A relationship like the one shared by Eleanor and Park, Rainbow Rowell’s fictional misfit lovers.  Eleanor, the new girl in school, is too beautiful and mature to be accepted by anyone so she is shunned.  This is 1986, when vintage clothes were strange and young ladies had to wear those horrible (HORRIBLE!) one-piece polyester unitards for gym class.  Park, a cool kid with a Korean mom and a former American service man dad who are still deeply in love, finds himself stuck with sitting next to her on the school bus simply because he is the only one not cruel enough to turn her away.  As the school year progresses, Park finds himself magnetically drawn to the girl in the weird clothes who makes the intelligent comments in English class.  The girl with “adorable cheeks.  Dimples on top of freckles . . . and a face shaped like a box of chocolates.”

vintage_valentines_day_blonde_girl_w_chocolates_postcard-p239223526936170185en8sh_325

     If Eleanor and Park all sounds a bit . . . Shakespearean, Rowell intends it to.  Early in the novel, which is classified as Young Adult by the way (despite the many adult book clubs reading it), Eleanor and Park‘s English class reads Romeo & Juliet.  Eleanor and the teacher Mr. Stessman discuss the tragedy.

“No . . . ” she  said.  “I just don’t think it’s a tragedy.”

 “It’s the tragedy,” Mr. Stessman said.

 She rolled her eyes.  She was wearing tow or three necklaces, old fake pearls, like Park’s grandmother wore to church,and she twisted them while she talked.  “But he’s so obviously making fun of them,” she said.

 “Who is?”

  “Shakespeare.”

   “Do tell . . .”                                         tumblr_l59hvs1GWG1qccbedo1_1280

She rolled her eyes again.  She knew Mr. Stessman’s game by now.  “Romeo and Juliet are just two rich kids who’ve always gotten every little thing they want.  And now, they think they want each other.  . . . They don’t even know each other.  . . . If Shakespeare wanted you to believe they were in love, he wouldn’t tell you in almost the very first scene that Romeo was hung up on Rosaline.  . . . It’s Shakespeare making fun of love,” she said.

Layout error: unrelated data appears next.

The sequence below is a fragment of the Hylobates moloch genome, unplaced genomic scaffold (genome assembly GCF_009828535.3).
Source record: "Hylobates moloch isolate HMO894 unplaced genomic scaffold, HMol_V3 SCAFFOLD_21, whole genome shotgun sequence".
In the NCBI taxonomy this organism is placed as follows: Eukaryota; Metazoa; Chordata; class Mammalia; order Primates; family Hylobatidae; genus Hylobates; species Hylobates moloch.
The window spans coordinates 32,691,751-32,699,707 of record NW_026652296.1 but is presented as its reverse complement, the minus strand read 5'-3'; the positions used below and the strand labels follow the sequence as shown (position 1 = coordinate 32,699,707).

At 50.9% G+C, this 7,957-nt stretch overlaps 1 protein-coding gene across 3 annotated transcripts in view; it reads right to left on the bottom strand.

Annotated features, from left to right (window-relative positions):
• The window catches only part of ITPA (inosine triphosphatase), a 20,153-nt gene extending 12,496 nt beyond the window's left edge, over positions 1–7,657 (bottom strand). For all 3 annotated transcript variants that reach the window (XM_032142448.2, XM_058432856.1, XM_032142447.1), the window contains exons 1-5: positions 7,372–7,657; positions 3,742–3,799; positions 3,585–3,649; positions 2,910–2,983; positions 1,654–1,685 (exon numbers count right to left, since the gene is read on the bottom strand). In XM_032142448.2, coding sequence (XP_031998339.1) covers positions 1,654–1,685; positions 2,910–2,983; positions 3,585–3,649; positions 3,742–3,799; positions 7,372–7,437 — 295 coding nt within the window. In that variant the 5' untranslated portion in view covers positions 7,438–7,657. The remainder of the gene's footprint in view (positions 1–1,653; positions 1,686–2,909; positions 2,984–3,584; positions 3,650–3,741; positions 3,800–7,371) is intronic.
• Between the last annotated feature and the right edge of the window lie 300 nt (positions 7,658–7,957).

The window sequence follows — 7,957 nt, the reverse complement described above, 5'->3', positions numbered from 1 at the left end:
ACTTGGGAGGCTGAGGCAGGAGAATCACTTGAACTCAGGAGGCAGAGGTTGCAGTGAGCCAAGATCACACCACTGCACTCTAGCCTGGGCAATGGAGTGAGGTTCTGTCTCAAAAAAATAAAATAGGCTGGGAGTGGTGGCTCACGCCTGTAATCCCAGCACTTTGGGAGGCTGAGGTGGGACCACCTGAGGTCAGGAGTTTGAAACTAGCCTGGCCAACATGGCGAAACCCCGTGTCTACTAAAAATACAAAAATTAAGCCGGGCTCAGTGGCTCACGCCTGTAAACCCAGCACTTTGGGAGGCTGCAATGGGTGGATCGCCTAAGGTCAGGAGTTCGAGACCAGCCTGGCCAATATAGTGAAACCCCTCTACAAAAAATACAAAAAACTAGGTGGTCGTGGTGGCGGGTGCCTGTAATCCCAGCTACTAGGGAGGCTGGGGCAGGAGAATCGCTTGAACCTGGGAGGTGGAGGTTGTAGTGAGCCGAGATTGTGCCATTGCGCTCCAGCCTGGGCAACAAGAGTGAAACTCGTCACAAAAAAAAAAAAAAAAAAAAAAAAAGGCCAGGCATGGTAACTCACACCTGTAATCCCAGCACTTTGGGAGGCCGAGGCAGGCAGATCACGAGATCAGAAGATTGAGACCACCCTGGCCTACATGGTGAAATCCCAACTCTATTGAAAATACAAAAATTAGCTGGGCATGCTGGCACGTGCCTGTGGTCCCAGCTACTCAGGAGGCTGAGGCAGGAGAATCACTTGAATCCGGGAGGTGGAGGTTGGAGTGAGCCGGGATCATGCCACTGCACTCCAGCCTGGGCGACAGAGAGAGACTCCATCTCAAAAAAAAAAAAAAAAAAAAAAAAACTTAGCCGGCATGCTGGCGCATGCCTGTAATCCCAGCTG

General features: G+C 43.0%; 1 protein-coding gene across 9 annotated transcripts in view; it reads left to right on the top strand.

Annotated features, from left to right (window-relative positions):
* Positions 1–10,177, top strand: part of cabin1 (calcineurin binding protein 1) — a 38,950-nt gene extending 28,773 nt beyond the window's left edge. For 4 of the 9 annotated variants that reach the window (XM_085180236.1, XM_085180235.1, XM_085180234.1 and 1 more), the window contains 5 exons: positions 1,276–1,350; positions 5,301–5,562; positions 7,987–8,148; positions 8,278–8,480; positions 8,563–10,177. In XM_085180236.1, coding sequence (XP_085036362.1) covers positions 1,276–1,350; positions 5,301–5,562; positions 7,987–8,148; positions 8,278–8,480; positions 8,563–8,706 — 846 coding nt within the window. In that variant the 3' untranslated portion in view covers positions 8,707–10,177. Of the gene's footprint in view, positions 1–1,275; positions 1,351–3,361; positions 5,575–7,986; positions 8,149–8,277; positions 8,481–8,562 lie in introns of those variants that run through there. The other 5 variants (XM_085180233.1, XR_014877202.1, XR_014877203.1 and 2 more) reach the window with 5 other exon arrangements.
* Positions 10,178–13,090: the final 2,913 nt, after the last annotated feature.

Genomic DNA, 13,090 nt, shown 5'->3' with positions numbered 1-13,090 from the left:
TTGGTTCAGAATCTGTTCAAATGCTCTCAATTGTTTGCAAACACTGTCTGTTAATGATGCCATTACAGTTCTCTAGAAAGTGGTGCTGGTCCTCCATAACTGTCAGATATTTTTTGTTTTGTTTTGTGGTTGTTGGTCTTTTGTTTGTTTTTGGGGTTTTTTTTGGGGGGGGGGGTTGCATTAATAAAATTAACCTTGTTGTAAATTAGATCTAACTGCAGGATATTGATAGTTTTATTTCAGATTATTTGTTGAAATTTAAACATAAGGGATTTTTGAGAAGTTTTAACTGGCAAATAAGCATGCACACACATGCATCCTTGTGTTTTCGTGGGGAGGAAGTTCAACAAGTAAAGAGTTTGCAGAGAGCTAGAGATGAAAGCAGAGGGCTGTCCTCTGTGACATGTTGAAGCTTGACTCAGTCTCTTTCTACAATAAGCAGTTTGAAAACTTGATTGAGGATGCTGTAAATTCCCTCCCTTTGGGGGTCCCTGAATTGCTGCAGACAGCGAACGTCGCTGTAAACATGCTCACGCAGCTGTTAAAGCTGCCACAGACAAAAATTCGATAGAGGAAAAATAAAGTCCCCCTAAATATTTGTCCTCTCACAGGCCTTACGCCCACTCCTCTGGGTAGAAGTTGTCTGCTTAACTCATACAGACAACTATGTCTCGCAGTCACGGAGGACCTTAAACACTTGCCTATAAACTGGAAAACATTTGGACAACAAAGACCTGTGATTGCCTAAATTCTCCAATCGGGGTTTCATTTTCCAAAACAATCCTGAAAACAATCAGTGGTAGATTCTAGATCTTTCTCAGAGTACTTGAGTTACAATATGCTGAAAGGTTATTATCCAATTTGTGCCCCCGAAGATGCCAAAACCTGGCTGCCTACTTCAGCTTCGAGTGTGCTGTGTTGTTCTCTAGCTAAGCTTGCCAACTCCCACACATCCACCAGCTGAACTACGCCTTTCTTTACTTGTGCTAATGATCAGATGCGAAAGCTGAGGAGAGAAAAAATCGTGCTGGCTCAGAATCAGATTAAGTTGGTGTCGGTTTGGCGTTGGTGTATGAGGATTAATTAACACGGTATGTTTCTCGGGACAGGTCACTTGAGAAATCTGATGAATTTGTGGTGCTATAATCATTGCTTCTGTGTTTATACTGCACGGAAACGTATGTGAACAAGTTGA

Mr. Stessman begs another student, “one with a heart,” to redefine the play and explain why this play has survived four hundred years.  Park, unwittingly does.  “Because people want to remember what it’s like to be young?  And in love. . . . Is that right?”  Park asked.

     That afternoon, Eleanor speaks to Park on the bus.  And they fall in love.  And as you know, the course of true love never did run smooth.  Ms. Rowell herself said in an interview that she believes you can find real love at a young age, but it is incredibly hard to make it last.  http://teenlitrocks.com/2013/02/20/eleanor-and-park-author-rainbow-rowell/  That’s the trick, isn’t it?  To find love and make it last . . . in a way that doesn’t involve a suicide pact?

    Throughout Eleanor and Park, I was reminded of Romeo And Juliet.  The absolute certainty of those two young lovers (and their friends) that immediate action must be taken, that their instincts must be correct and that time is the enemy of love.  A sweet melancholy infuses the passion.  At the age of 17, that is life.  And it will never be that way again.  Romeo describes his first sight of Juliet.

Oh, she doth teach the torches to burn bright!
It seems she hangs upon the cheek of night
Like a rich jewel in an Ethiope’s ear,
Beauty too rich for use, for earth too dear.
So shows a snowy dove trooping with crows
As yonder lady o’er her fellows shows.
The measure done, I’ll watch her place of stand,
And, touching hers, make blessèd my rude hand.
Did my heart love till now? Forswear it, sight!
For I ne’er saw true beauty till this night.
     Read Eleanor & Park.  Read Romeo & Juliet.  Marry your first love.  At least two of the three are still possible.
BOOK CLUB MENU
Red wine — Eleanor’s mother serves lots of red wine at parties before her divorce
Turkey with stuffing
Mashed potatoes
Rice pudding
3/4 cup uncooked white rice
2 cups milk, divided
1/3 cup white sugar
1/4 teaspoon salt
1 egg, beaten
2/3 cup golden raisins
1 tablespoon butter
1/2 teaspoon vanilla extract
Bring 1 1/2 cups water to a boil in a saucepan; stir rice into boiling water. Reduce heat to low, cover, and simmer for 20 minutes.
In a clean saucepan, combine 1 1/2 cups cooked rice, 1 1/2 cups milk, sugar and salt. Cook over medium heat until thick and creamy, 15 to 20 minutes. Stir in remaining 1/2 cup milk, beaten egg, and raisins; cook 2 minutes more, stirring constantly. Remove from heat and stir in butter and vanilla.
MUSIC
The book is full of music.  Actually, Eleanor and Park bond through Park sharing music with Eleanor.  He makes her tapes of his favorites music, The Smiths, The Cure … bands she’s never heard of.  She returns his gift by sharing with him the Beatles’ Rubber Soul.  How can you beat that?
As an update: I queried author Rainbow Rowell about her own playlist for Eleanor and Park. She responded that she has it posted on her Spotify profile. So if you’re on Spotify and want to listen to what Rainbow Rowell was listening to, go get it!
Happy Reading!